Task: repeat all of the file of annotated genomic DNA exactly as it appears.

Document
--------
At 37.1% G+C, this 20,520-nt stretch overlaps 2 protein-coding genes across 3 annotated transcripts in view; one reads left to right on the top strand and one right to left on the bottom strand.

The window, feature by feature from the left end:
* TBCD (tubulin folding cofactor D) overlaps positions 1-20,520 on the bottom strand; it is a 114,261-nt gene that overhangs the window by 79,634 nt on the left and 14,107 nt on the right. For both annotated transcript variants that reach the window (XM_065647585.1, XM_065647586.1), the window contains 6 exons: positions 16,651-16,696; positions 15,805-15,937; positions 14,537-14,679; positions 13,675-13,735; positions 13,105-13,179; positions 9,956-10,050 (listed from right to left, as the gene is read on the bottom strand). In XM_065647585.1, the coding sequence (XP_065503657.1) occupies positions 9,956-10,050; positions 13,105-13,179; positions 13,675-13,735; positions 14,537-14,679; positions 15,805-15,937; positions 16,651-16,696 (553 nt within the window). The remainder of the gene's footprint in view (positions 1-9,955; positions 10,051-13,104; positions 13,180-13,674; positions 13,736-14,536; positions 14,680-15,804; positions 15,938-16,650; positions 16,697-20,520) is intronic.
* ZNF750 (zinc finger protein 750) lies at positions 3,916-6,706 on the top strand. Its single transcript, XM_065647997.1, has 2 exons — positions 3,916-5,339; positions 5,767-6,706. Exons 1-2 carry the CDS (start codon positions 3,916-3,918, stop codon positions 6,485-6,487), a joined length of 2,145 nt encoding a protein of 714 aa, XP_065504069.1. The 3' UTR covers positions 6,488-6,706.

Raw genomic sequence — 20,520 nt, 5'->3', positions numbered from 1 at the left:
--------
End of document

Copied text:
At 37.1% G+C, this 20,520-nt stretch overlaps 2 protein-coding genes across 3 annotated transcripts in view; one reads left to right on the top strand and one right to left on the bottom strand.

The window, feature by feature from the left end:
* TBCD (tubulin folding cofactor D) overlaps positions 1-20,520 on the bottom strand; it is a 114,261-nt gene that overhangs the window by 79,634 nt on the left and 14,107 nt on the right. For both annotated transcript variants that reach the window (XM_065647585.1, XM_065647586.1), the window contains 6 exons: positions 16,651-16,696; positions 15,805-15,937; positions 14,537-14,679; positions 13,675-13,735; positions 13,105-13,179; positions 9,956-10,050 (listed from right to left, as the gene is read on the bottom strand). In XM_065647585.1, the coding sequence (XP_065503657.1) occupies positions 9,956-10,050; positions 13,105-13,179; positions 13,675-13,735; positions 14,537-14,679; positions 15,805-15,937; positions 16,651-16,696 (553 nt within the window). The remainder of the gene's footprint in view (positions 1-9,955; positions 10,051-13,104; positions 13,180-13,674; positions 13,736-14,536; positions 14,680-15,804; positions 15,938-16,650; positions 16,697-20,520) is intronic.
* ZNF750 (zinc finger protein 750) lies at positions 3,916-6,706 on the top strand. Its single transcript, XM_065647997.1, has 2 exons — positions 3,916-5,339; positions 5,767-6,706. Exons 1-2 carry the CDS (start codon positions 3,916-3,918, stop codon positions 6,485-6,487), a joined length of 2,145 nt encoding a protein of 714 aa, XP_065504069.1. The 3' UTR covers positions 6,488-6,706.

Raw genomic sequence — 20,520 nt, 5'->3', positions numbered from 1 at the left: